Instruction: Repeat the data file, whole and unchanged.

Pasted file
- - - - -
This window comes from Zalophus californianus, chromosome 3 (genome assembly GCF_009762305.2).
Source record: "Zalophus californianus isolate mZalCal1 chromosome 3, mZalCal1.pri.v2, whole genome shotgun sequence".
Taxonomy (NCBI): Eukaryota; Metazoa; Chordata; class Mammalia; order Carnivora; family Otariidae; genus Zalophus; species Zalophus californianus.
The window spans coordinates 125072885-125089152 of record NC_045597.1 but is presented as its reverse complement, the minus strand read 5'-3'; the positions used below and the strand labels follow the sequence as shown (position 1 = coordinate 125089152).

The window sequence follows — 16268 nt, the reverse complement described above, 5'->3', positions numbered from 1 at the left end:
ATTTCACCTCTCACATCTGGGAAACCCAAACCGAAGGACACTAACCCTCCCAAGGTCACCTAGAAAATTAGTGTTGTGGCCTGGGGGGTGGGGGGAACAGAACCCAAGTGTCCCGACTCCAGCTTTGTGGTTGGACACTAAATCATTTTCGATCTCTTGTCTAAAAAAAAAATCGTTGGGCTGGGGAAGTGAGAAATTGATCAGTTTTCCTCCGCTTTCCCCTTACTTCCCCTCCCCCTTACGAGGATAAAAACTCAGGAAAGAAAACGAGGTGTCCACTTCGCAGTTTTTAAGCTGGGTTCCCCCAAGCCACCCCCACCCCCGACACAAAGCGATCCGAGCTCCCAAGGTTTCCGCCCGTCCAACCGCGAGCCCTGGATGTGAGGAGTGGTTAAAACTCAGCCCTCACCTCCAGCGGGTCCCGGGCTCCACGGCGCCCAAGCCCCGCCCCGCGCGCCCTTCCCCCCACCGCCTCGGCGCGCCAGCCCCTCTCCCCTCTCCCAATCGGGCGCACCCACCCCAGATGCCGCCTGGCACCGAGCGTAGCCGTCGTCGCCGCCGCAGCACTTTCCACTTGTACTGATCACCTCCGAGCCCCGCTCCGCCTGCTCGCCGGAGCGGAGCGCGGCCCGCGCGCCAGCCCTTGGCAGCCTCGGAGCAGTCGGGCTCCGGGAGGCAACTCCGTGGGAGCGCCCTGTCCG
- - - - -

This window comes from Zalophus californianus, chromosome 3 (genome assembly GCF_009762305.2).
Source record: "Zalophus californianus isolate mZalCal1 chromosome 3, mZalCal1.pri.v2, whole genome shotgun sequence".
Taxonomy (NCBI): Eukaryota; Metazoa; Chordata; class Mammalia; order Carnivora; family Otariidae; genus Zalophus; species Zalophus californianus.
The window spans coordinates 125072885-125089152 of record NC_045597.1 but is presented as its reverse complement, the minus strand read 5'-3'; the positions used below and the strand labels follow the sequence as shown (position 1 = coordinate 125089152).

The window sequence follows — 16268 nt, the reverse complement described above, 5'->3', positions numbered from 1 at the left end:
ATTTCACCTCTCACATCTGGGAAACCCAAACCGAAGGACACTAACCCTCCCAAGGTCACCTAGAAAATTAGTGTTGTGGCCTGGGGGGTGGGGGGAACAGAACCCAAGTGTCCCGACTCCAGCTTTGTGGTTGGACACTAAATCATTTTCGATCTCTTGTCTAAAAAAAAAATCGTTGGGCTGGGGAAGTGAGAAATTGATCAGTTTTCCTCCGCTTTCCCCTTACTTCCCCTCCCCCTTACGAGGATAAAAACTCAGGAAAGAAAACGAGGTGTCCACTTCGCAGTTTTTAAGCTGGGTTCCCCCAAGCCACCCCCACCCCCGACACAAAGCGATCCGAGCTCCCAAGGTTTCCGCCCGTCCAACCGCGAGCCCTGGATGTGAGGAGTGGTTAAAACTCAGCCCTCACCTCCAGCGGGTCCCGGGCTCCACGGCGCCCAAGCCCCGCCCCGCGCGCCCTTCCCCCCACCGCCTCGGCGCGCCAGCCCCTCTCCCCTCTCCCAATCGGGCGCACCCACCCCAGATGCCGCCTGGCACCGAGCGTAGCCGTCGTCGCCGCCGCAGCACTTTCCACTTGTACTGATCACCTCCGAGCCCCGCTCCGCCTGCTCGCCGGAGCGGAGCGCGGCCCGCGCGCCAGCCCTTGGCAGCCTCGGAGCAGTCGGGCTCCGGGAGGCAACTCCGTGGGAGCGCCCTGTCCG